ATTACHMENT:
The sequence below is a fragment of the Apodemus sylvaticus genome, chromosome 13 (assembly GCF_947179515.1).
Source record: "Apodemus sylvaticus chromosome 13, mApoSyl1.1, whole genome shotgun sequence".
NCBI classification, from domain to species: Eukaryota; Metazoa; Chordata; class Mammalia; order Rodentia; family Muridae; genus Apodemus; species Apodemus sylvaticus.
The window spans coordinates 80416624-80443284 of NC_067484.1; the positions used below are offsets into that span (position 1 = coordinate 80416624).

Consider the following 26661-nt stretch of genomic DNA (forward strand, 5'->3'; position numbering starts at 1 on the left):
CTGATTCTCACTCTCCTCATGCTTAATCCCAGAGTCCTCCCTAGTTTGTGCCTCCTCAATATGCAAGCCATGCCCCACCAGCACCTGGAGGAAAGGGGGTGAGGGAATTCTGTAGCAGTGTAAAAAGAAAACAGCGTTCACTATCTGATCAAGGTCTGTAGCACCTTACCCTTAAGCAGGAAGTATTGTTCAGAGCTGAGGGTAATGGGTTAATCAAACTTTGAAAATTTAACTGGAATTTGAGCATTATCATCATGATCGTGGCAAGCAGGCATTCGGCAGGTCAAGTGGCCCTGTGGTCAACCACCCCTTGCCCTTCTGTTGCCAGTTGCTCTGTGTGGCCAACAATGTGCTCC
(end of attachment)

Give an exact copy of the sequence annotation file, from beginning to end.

The sequence below is a fragment of the Apodemus sylvaticus genome, chromosome 13 (assembly GCF_947179515.1).
Source record: "Apodemus sylvaticus chromosome 13, mApoSyl1.1, whole genome shotgun sequence".
NCBI classification, from domain to species: Eukaryota; Metazoa; Chordata; class Mammalia; order Rodentia; family Muridae; genus Apodemus; species Apodemus sylvaticus.
The window spans coordinates 80416624-80443284 of NC_067484.1; the positions used below are offsets into that span (position 1 = coordinate 80416624).

Consider the following 26661-nt stretch of genomic DNA (forward strand, 5'->3'; position numbering starts at 1 on the left):
CTGATTCTCACTCTCCTCATGCTTAATCCCAGAGTCCTCCCTAGTTTGTGCCTCCTCAATATGCAAGCCATGCCCCACCAGCACCTGGAGGAAAGGGGGTGAGGGAATTCTGTAGCAGTGTAAAAAGAAAACAGCGTTCACTATCTGATCAAGGTCTGTAGCACCTTACCCTTAAGCAGGAAGTATTGTTCAGAGCTGAGGGTAATGGGTTAATCAAACTTTGAAAATTTAACTGGAATTTGAGCATTATCATCATGATCGTGGCAAGCAGGCATTCGGCAGGTCAAGTGGCCCTGTGGTCAACCACCCCTTGCCCTTCTGTTGCCAGTTGCTCTGTGTGGCCAACAATGTGCTCC